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Mortgage Rates Monday, March 13: Up Slightly; Borrowers Gain Equity

March 13, 2017
Mortgage Rates, Mortgages
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Thirty-year fixed and 5/1 ARM rates rose slightly while 15-year fixed mortgage rates today held steady, according to a NerdWallet survey of mortgage interest rates published by national lenders on Monday morning.


(Change from 3/10)
30-year fixed: 4.54% APR (+0.02)
15-year fixed: 3.92% APR (NC)
5/1 ARM: 3.95% APR (+0.01)

CoreLogic: 1 million borrowers now have positive equity

One million homeowners with a mortgage entered positive-equity territory in 2016, according to a new report from CoreLogic. As a result, fewer mortgage borrowers were underwater on their loans in 2016 as buyer demand helped drive home-price growth in many markets across the country.

Currently, 48 million homes (93.8%) have positive equity,  a substantial shift from the end of 2009 when negative equity crested at 26%, according to CoreLogic’s latest Equity Report. “Negative equity,” also known as being “upside down” or “underwater” in a mortgage, means a borrower owes more on his or her home loan than the property is worth.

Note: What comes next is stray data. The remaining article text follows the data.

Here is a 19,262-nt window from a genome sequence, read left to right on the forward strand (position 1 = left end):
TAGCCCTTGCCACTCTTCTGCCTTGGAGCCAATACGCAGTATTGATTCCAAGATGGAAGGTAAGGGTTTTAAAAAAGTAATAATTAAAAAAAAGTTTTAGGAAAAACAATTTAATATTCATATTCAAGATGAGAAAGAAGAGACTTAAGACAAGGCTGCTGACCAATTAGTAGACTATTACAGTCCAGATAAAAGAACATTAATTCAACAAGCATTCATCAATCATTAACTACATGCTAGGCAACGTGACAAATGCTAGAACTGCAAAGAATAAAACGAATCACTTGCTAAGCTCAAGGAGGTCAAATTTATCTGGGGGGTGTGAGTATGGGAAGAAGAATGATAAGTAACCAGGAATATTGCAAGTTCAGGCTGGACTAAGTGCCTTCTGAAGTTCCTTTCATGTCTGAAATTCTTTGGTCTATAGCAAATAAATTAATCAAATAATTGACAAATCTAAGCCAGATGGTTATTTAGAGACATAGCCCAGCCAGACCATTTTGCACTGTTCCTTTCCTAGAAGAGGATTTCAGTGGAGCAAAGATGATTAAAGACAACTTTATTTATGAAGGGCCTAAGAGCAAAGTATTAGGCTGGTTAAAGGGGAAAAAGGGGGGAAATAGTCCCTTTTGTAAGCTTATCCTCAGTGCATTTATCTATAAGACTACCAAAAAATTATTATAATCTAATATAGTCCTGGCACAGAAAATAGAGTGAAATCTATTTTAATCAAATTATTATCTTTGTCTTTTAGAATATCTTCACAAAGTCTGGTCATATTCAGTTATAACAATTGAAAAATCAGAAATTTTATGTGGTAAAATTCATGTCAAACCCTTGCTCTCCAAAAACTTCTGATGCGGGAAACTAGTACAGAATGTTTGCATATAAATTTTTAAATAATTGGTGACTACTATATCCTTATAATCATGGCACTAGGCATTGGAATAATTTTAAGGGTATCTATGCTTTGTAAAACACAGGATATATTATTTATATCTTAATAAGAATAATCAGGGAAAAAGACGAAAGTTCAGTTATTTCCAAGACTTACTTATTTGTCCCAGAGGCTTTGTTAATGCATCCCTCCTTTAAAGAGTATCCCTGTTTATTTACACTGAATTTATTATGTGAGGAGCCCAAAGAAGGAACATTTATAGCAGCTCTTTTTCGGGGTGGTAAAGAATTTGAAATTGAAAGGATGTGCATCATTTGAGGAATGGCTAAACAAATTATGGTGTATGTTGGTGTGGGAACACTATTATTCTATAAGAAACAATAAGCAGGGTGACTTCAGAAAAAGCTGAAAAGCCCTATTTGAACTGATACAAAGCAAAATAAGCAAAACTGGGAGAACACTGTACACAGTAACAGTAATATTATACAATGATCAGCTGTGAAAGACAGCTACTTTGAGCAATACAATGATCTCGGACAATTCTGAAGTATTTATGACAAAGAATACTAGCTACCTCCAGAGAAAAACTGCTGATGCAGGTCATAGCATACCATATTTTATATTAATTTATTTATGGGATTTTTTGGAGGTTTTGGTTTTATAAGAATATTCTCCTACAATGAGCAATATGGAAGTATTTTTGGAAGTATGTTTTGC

In 2016, U.S. homeowners’ home equity increased 11.7% to $783 billion in 2016, CoreLogic found. During the last quarter of the year, negative-equity households dropped by 25% year over year to 3.17 million from 4.23 million.

» MORE: How much home can you afford?

“Average home equity rose by $13,700 for U.S. homeowners during 2016,” said Dr. Frank Nothaft, chief economist for CoreLogic, in a press release. “The equity build-up has been supported by home-price growth and pay down of principal.” He added that home prices increased 6.3% over the year ending December 2016, and that a quarter of all mortgage loans have terms of 20 years or less, which allows homeowners to pay their home-loan debt and gain equity much more quickly than on 30-year loans.

Homeowners looking to lower their mortgage rate can shop for refinance lenders here.

NerdWallet daily mortgage rates are an average of the published annual percentage rate with the lowest points for each loan term offered by a sampling of major national lenders. APR quotes reflect an interest rate plus points, fees and other expenses, providing the most accurate view of the costs a borrower might pay.

Deborah Kearns is a staff writer at NerdWallet, a personal finance website. Email: [email protected]. Twitter: @debbie_kearns.